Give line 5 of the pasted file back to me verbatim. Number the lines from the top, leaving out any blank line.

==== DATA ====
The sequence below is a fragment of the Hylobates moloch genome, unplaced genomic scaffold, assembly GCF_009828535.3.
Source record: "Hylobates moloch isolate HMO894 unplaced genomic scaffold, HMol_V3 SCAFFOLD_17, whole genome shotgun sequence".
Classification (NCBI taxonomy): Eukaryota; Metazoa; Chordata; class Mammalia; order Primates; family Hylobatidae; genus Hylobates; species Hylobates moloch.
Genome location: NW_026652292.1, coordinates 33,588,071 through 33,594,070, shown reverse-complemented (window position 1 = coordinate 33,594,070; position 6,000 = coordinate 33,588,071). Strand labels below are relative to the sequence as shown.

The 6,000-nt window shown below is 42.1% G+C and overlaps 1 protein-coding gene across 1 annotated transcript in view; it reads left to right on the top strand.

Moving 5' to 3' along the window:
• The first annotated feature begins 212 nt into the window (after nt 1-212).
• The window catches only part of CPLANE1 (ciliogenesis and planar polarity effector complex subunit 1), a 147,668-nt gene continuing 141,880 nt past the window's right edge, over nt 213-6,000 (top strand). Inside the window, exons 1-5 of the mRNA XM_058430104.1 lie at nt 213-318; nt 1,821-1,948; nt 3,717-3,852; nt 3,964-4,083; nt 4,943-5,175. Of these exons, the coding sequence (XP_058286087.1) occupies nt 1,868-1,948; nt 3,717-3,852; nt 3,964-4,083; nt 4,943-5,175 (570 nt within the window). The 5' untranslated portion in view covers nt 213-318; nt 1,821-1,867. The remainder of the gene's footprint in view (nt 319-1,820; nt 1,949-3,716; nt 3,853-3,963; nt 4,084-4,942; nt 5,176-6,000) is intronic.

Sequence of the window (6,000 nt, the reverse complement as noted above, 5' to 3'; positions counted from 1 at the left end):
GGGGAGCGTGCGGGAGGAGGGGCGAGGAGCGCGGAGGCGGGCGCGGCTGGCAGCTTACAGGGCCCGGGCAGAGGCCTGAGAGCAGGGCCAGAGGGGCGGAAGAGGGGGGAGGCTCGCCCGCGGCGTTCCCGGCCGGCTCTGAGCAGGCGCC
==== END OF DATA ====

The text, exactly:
The 6,000-nt window shown below is 42.1% G+C and overlaps 1 protein-coding gene across 1 annotated transcript in view; it reads left to right on the top strand.